Friday, March 9, 2012

Shooting Ourselves in the...

In two shocking bills working their way through different state legislatures, politicians show how little they understand people and students especially.

The first bill, hailing from Arizona, targets college students. The gist of the bill is that all students, with two exceptions, would have to pay at least $2000 a year out of their own pocket towards their tuition without the aid of financial aid. The idea was that students would have a greater interest in graduating if they had "a bit of skin" in the game, and they point to the dropout rate as well as the percentage of students who pay none of their tuition. Never mind that the fees and books can be a good portion of a student's expenses.

Now, I did mention two exceptions to the law. The first is the student athlete. The politicians said that student athletes are exempt from the law because they bring in money to the school. Reasonable enough. Of course the schools put a lot of money into those students, but that's a minor detail.

The second group of special students are honors students. The only things these students bring to the school are their brains and the fees that the honors colleges charge. These students will not have to pay because they have "earned" their free ride.

Now I have a few questions about this bill.

  1. How many students fully pay for their tuition through loans, as opposed to just grants and scholarships? I fall into this group, where I get only $500 a year from a Pell Grant, no scholarships, and an employee dependent waiver and use loans to pay for the rest of my tuition. 
  2. How would they prevent the disbursement of financial aid refunds to students who haven't paid that bill? When would the money be due by? Would it be due at the start of the semester, or would there be due dates spread throughout the semester?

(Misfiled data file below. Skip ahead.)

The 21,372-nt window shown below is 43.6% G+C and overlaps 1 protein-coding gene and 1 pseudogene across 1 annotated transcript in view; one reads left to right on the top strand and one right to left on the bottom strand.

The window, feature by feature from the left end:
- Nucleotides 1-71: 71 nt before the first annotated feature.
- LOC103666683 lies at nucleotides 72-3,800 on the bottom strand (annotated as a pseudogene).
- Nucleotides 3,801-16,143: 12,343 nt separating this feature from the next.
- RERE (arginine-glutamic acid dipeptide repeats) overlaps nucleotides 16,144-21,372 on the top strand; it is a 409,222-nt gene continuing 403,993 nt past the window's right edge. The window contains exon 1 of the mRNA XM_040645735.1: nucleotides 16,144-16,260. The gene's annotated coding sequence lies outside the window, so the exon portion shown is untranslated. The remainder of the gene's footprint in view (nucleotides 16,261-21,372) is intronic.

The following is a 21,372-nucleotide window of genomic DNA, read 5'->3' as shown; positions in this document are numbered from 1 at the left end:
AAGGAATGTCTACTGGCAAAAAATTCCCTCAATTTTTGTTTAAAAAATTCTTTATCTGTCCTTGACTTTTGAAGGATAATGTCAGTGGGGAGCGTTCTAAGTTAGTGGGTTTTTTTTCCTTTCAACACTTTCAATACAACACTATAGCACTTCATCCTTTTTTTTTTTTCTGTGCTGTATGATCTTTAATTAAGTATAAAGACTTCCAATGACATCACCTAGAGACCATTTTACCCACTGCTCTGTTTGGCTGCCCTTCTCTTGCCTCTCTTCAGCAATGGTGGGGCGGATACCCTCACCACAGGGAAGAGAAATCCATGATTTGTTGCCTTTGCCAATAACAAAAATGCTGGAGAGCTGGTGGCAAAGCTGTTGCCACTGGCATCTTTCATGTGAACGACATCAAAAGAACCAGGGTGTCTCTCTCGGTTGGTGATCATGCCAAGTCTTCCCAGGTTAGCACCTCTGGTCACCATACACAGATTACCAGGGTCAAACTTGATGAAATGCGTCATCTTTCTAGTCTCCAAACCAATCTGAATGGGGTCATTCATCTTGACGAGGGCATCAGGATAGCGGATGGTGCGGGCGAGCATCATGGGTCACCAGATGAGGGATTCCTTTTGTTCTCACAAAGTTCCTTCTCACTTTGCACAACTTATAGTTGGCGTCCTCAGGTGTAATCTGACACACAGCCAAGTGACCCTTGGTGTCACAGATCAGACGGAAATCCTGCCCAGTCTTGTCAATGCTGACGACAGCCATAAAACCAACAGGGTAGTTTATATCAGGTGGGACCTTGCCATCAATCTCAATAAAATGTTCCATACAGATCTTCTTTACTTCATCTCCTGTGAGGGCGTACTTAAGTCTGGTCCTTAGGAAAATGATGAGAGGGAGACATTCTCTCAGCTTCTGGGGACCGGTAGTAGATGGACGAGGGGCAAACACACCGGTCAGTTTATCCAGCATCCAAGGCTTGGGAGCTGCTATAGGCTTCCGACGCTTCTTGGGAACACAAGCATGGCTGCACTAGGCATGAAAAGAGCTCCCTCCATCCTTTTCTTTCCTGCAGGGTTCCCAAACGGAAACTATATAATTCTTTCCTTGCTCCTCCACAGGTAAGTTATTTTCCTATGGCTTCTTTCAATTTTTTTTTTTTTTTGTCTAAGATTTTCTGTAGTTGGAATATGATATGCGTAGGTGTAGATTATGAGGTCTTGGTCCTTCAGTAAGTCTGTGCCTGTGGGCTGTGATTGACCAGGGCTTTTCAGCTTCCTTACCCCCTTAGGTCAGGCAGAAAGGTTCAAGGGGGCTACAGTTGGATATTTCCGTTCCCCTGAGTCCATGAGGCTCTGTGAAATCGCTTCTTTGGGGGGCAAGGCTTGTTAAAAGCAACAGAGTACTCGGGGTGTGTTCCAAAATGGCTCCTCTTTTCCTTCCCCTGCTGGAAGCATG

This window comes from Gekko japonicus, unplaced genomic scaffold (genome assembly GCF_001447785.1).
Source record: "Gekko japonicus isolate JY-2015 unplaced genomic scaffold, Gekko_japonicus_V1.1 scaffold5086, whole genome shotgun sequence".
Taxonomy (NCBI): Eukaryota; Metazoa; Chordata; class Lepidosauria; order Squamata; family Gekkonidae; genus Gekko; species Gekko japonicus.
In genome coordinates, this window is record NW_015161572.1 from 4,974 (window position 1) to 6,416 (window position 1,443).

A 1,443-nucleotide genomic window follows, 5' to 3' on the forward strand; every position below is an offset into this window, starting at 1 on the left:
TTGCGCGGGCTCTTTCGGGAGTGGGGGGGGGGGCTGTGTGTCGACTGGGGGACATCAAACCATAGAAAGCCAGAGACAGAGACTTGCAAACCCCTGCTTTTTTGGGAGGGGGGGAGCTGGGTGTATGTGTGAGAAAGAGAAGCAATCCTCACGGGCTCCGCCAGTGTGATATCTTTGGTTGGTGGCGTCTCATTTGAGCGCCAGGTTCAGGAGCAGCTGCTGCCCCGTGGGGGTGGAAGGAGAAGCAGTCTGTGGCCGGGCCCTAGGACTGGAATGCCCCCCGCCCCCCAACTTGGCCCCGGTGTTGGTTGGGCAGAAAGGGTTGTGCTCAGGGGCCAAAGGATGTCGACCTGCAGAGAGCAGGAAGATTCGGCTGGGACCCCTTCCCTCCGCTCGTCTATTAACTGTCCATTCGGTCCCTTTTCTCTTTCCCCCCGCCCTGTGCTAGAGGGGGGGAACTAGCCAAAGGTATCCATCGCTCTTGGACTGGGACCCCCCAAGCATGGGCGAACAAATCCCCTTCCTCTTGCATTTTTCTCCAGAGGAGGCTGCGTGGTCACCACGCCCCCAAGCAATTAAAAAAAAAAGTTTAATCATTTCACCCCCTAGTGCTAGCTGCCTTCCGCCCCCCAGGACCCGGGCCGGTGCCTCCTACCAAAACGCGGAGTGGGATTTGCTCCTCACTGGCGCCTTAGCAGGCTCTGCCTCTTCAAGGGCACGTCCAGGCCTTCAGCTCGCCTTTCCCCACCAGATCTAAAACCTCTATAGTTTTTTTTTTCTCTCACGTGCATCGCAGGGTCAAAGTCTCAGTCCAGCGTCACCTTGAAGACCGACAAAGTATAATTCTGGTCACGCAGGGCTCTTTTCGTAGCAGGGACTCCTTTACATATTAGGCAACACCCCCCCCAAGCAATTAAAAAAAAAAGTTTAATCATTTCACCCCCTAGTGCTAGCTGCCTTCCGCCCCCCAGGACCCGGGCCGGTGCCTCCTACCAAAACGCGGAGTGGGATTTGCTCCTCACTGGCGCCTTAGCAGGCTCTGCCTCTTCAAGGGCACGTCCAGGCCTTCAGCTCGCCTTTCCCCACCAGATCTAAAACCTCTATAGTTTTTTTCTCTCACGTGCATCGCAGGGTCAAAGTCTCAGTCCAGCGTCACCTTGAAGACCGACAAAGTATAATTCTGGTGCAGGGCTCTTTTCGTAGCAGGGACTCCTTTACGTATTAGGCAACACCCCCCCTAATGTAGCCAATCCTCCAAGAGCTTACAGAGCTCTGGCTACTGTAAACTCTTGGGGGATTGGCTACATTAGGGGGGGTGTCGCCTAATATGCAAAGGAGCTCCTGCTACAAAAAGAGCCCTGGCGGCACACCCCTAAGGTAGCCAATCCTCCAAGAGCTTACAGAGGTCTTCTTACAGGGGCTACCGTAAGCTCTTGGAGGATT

3. How would this increase graduation rates? With the economy as it is, students have enough trouble finding a job already, and probably many of those that do have a job find it stressful to juggle school and work. I can already see the dropout rate rising as students struggle to pay this fee, and fewer students will enroll. 


Let's turn our attention to the second bill. This one comes from Utah, which might explain its... ideas. The congressmen here want to eliminate sex education to reduce the prevalence of teen sex and premarital sex. This also comes with a prohibition on discussions about homosexuality and contraception by teachers.

Now, I don't know what they taught in sex ed when these men and women went to school, but I certainly didn't hear about homosexuality being taught to any degree during sex ed when I went. Contraception does more to protect people than just preventing pregnancy. Removing any instruction on how to properly use condoms increases the probability that kids won't use them right and expose themselves to STIs and other dangers.

Additionally abstinence-only sex ed puts teens at risk. In the guise of protecting their health and virginity, they tend to engage in behaviors, such as oral and anal sex, and there has been a corresponding increase in STIs coming from the behaviors.

Teens will be teens. They are basically bundles of hormones and new urges. With underdeveloped impulse control, they're going to experiment with sex. There's no way to stop them unless you lock them up until they're 25, which is when their brains finish maturing and the impulse control kicks in.

Leaving the problem up to parents doesn't solve anything. If parents don't know anything about sex ed, then how can congressmen expect kids to learn safe measures? Of course, if they think that "OMG, they're not teaching sex ed! We're going to stop having sex" is going to work, maybe they don't expect parents to have to teach their kids anything. After all, abstinence worked so well before.

1 comment:

  1. This is me, Duncan D. Horne, visiting you from the A-Z challenge, wishing you all the best throughout April and beyond.

    Duncan In Kuantan

    ReplyDelete